Disproving an American Myth: Life isn't fair.

"Life isn't fair, but life isn't fair for everyone.

I wake up in the morning, and drag myself out of bed. I stumble into the bathroom, turn on the shower. As I step in, it takes me about 1/100th of a second to realize that the water is colder than ice. After that chilling experience on this fine winter morning, I decide to go down and get a hot breakfast. As I look through the refrigerator and cupboard, followed by the pantry, I begin to realize that somebody forgot to go grocery shopping. The milk is rancid, since it was left open, so even having a cold breakfast is out of the question. No problem. I'll just pick up a greasy sandwich from Hardees, if I could only find my wallet that is. I am now very late for class, and very hungry. As I mumble about the evil of it all, my ever compassionate roommate replies "Life's not fair."" Something about the whole situation left me feeling a bit unsure, so I decided to look into the matter for myself. Is life truly unfair, or is it simply a common misconception? .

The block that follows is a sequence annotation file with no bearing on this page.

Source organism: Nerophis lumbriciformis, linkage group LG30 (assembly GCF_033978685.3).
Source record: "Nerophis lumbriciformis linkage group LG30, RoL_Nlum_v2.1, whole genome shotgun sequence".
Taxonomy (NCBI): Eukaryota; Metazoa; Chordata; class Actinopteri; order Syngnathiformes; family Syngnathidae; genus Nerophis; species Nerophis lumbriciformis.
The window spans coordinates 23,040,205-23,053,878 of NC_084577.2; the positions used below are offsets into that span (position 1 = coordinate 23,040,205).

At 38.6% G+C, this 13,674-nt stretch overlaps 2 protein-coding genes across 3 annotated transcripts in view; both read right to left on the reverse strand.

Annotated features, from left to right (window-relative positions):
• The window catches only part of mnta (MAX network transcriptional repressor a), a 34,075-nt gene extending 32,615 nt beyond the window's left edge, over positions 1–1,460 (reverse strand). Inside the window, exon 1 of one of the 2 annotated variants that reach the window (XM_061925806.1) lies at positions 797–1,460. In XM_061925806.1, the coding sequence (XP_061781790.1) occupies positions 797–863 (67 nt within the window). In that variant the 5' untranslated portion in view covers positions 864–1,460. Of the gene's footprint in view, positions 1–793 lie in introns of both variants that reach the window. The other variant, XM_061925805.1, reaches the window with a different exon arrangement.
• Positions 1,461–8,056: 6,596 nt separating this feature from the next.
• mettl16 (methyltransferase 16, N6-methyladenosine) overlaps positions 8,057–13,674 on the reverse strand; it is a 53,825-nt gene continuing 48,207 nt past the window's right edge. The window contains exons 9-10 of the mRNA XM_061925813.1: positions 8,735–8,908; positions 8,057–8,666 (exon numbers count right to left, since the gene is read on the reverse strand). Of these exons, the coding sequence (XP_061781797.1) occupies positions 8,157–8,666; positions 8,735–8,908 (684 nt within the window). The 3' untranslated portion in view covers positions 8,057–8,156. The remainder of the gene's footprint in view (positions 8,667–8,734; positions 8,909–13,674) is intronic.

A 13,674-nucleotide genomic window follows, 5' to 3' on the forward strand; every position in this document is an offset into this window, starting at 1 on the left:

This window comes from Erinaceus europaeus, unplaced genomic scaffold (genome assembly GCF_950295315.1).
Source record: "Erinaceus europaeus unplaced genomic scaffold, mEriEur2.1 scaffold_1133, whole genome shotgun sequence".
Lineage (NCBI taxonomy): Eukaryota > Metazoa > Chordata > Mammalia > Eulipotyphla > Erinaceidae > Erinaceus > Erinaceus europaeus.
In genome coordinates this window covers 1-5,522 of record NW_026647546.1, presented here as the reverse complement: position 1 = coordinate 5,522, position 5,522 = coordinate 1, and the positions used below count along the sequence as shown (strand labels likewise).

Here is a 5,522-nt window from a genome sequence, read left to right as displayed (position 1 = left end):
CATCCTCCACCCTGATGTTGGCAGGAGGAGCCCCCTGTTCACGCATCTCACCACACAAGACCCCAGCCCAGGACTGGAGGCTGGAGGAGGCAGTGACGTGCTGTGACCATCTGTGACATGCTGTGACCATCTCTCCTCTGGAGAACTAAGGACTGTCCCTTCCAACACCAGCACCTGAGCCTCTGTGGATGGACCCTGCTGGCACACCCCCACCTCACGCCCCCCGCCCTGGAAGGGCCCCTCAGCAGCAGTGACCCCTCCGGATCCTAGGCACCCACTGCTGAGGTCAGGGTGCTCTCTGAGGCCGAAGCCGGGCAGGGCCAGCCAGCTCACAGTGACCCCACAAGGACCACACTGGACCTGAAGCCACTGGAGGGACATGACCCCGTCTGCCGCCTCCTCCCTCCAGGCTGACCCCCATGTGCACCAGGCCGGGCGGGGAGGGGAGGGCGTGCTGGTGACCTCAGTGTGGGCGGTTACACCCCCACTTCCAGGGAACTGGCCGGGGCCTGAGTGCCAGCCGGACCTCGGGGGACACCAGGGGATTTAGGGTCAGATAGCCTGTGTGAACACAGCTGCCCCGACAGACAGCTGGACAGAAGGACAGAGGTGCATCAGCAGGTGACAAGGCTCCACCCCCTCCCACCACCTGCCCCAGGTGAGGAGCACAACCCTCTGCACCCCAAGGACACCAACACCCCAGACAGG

The first logical step is to figure out what is meant by fair. The American Heritage A(R) Dictionary of the English Language defines the word: ADJECTIVE: 6a. Having or exhibiting a disposition that is free of favoritism or bias; impartial: a fair mediator. b. Just to all parties; equitable: a compromise that is fair to both factions.

Is there a standard rule somewhere out there that we can measure things by to determine if they are fair or not? Is the idea of fairness objective or subjective? When something happens to different people, is it fair for one and not fair to the other? The answer is simple. For fairness to exist, then logically it has to be objective. If fairness were a subjective idea, than that alone would make the whole system corrupt, and there would be no way at all to determine if something was fair or not. Fairness is simply being free of favoritism or bias.